The error inherent in light-based geolocation tracking is often too great [8] to provide accurate daily movements. We visualized the overall movement patterns using monthly spatial medians of the valid daily latitude and longitude estimates to provide each bird's approximate position during three selected months spaced across the whole migration period. To gauge the levels of combined movement and error within each month the reader is referred to the raw plots of validated locations in figures S1, S2, S3, S4, S5, S6, S7, S8, S9, S10, S11, S12, S13, S14, S15, S16, S17, S18, S19, S20, S21, S22, S23, S24, S25, S26, presented separately for every bird, which also show the monthly positions not included in Figure 1 summary visualization. However, to determine the consistency of migratory routes either between or within individuals required a more sophisticated analysis. We used a novel technique, based on nearest neighbour analysis, which we recently developed for analyzing route-fidelity in the GPS tracks of flying pigeons [9], and which quantifies the spatial similarity between a focal track and a comparison track. For each valid location on the focal track, the distance to its nearest neighbour on the comparison track is calculated within a window of 15 days either side (to minimize the chance that apparent dissimilarity may be generated by timing differences of otherwise similar routes). The mean of these nearest-neighbour distances across the whole track provides a metric of track similarity. The critical question concerns whether individuals are faithful to their own routes between years relative to the routes taken by others. To assess this “route fidelity” we used randomization tests to construct a null distribution of route similarity amongst pairs of routes drawn from the overall set of single migrations. Significance was assessed by calculating how rarely the differences amongst a randomly drawn set of route pairs were as extreme (two-tailed) or as small (one-tailed) as those displayed by the set individuals' own route pairs.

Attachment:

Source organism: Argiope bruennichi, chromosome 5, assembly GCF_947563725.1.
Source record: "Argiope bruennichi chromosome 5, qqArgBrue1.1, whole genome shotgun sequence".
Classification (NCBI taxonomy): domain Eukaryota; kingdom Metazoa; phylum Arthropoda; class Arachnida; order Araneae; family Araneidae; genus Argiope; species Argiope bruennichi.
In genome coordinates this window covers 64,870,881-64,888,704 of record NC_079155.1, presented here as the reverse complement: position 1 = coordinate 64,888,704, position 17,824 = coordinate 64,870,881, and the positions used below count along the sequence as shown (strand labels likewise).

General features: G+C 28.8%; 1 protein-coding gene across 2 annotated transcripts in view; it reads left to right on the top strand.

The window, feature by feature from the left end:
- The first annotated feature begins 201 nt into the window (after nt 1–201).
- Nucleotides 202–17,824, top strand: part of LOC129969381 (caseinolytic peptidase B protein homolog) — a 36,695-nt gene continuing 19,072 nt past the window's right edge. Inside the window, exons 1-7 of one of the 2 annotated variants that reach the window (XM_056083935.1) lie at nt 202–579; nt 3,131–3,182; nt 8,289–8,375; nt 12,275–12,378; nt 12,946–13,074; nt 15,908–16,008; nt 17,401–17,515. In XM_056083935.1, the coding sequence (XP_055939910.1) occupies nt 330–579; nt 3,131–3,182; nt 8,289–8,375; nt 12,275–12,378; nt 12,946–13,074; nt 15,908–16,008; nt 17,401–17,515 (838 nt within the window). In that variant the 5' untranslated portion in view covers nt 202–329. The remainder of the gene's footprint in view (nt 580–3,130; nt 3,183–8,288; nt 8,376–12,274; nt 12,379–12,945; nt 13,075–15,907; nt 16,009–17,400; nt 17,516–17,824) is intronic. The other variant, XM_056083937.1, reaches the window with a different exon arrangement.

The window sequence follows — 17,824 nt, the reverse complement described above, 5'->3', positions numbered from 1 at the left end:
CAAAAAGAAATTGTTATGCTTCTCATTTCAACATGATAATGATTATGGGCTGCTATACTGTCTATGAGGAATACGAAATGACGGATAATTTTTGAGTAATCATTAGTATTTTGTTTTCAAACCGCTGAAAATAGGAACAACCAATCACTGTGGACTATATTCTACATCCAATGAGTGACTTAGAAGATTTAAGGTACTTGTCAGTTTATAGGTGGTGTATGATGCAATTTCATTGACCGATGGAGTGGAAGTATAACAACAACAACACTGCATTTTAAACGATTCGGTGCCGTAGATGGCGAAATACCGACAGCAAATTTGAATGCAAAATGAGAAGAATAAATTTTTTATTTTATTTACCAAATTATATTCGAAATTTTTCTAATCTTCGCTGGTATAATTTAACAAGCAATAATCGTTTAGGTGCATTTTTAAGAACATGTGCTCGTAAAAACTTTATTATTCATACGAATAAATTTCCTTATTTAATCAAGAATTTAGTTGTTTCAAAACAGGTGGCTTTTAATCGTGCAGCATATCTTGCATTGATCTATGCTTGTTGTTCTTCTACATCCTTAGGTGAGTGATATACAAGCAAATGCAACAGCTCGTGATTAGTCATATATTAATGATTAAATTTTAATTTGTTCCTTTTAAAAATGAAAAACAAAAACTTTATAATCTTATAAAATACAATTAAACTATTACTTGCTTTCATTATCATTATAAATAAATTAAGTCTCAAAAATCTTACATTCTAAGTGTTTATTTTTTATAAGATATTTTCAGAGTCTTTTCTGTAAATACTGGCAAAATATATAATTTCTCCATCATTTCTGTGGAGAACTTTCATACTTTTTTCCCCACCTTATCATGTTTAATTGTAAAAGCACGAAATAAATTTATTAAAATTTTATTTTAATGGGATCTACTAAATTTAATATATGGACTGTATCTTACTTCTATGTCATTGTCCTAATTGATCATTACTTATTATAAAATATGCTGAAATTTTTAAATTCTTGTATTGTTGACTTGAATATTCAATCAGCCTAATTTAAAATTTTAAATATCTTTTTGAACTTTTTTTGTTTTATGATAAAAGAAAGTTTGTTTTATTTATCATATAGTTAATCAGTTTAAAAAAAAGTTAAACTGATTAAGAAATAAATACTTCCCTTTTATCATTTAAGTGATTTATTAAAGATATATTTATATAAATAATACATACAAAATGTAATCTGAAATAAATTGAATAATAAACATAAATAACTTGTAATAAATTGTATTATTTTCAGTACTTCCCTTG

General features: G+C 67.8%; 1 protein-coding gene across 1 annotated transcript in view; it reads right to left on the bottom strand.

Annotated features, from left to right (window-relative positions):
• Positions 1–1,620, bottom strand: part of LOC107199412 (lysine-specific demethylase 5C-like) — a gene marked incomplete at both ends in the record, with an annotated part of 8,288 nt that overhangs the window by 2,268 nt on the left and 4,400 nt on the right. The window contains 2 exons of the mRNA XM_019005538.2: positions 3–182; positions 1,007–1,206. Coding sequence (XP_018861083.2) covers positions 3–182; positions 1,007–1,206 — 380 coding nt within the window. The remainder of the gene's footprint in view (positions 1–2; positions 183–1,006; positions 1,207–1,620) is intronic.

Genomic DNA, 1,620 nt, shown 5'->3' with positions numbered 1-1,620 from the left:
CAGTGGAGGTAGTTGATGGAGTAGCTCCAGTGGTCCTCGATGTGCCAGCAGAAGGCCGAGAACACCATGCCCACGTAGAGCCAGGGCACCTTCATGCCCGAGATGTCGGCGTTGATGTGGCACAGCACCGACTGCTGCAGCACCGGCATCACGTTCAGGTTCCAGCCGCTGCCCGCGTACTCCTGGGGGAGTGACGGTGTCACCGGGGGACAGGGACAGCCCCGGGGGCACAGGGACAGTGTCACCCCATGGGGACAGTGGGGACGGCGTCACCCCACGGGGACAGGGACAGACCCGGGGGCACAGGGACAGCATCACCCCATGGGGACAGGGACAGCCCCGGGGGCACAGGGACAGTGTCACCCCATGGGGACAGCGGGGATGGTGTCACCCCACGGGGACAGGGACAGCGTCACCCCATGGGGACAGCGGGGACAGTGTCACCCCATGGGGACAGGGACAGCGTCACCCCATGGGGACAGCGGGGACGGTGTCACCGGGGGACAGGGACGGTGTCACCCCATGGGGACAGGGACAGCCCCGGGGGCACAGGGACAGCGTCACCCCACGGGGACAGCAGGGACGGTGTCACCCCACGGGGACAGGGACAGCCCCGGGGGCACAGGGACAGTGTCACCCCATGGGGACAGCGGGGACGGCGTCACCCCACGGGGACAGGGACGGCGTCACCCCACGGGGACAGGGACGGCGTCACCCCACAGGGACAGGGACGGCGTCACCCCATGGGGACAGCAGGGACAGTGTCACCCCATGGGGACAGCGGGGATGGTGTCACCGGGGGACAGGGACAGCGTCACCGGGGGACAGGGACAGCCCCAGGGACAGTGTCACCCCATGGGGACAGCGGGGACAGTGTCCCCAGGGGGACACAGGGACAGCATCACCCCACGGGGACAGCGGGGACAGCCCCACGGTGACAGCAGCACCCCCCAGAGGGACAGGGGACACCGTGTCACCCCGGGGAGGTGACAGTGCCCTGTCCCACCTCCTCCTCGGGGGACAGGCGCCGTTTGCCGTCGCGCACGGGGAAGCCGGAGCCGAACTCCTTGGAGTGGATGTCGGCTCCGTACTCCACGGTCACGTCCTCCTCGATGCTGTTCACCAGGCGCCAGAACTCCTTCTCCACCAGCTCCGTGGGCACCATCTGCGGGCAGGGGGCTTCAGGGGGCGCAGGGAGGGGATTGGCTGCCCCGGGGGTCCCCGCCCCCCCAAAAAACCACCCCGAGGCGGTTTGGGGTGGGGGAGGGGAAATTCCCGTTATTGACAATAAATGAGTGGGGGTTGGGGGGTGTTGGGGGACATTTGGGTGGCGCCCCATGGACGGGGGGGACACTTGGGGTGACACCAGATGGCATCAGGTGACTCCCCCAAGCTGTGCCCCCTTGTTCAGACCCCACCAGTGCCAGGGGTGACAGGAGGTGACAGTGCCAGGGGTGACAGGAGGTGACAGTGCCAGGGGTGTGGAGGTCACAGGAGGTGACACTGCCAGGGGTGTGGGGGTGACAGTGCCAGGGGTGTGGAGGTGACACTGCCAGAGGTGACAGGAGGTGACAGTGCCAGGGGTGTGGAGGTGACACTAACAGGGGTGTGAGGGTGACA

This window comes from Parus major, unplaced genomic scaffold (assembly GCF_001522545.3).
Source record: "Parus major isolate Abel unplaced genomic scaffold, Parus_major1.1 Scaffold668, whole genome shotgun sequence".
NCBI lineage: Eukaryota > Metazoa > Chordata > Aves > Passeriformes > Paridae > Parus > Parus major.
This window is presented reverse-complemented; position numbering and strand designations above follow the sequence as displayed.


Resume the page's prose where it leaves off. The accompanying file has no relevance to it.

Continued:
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Figure 1. Dispersive migration in the Atlantic Puffin.

Patterns of migratory movements for 18 Puffins tracked using geolocators are shown as median individual position estimates during three months outside the breeding season: August (red); October (green); and February (blue). Lines join each individual bird's successive positions, but do not indicate the path travelled.

doi:10.1371/journal.pone.0021336.g001

Results

26 of the 27 birds were seen back at the colony in the year following deployment or subsequently, indicating that survival over the winter immediately following deployment was at least 96%. Over a total of 49 bird-deployment-years, in only three cases has a bird not been subsequently sighted suggesting that it may not have survived the winter, indicating a minimum annual survival rate of 94% (average survival rates at Skomer are usually high: 95% between 1972 and 1977 [6]; 93% between 1984 and 2001 [7]; 84% in 2007/8, and 92% in 2008/9). No immediate nest desertions were observed. 38 out of 44 breeding birds for which the fate was known were successful (86% fledging success). This level of success was comparable to that in the colony as a whole over this three year period (67% in 2008, 77% in 2009, 80% in 2010, Boyle, D. Personal Communication). Geolocator deployments therefore appeared to cause no measurable impact.

Migration data were obtained from 18 of the 27 study birds in at least one year (missing data were due to device failure or inability to recapture birds, detailed in Table S1). The first or most complete migration recorded for each individual, summarized for clarity as median positions for August, October, and February, is plotted in Fig. 1 (complete plots of all valid winter locations for each individual are provided in figures S1, S2, S3, S4, S5, S6, S7, S8, S9, S10, S11, S12, S13, S14, S15, S16, S17, S18, S19, S20, S21, S22, S23, S24, S25, S26). Tracked birds showed a complex pattern of migratory movements during the non-breeding months, starting with highly dispersive movements into the Atlantic. In August most birds migrate away from the colony, most in a NW-W direction, some as far as Greenland, some more locally, whilst some move southwards towards France and Biscay. In autumn they move northwards or north eastwards into the North Atlantic, and then later in the winter they move southwards, some as far as the Mediterranean, before returning (from a variety of directions) to the colony in spring.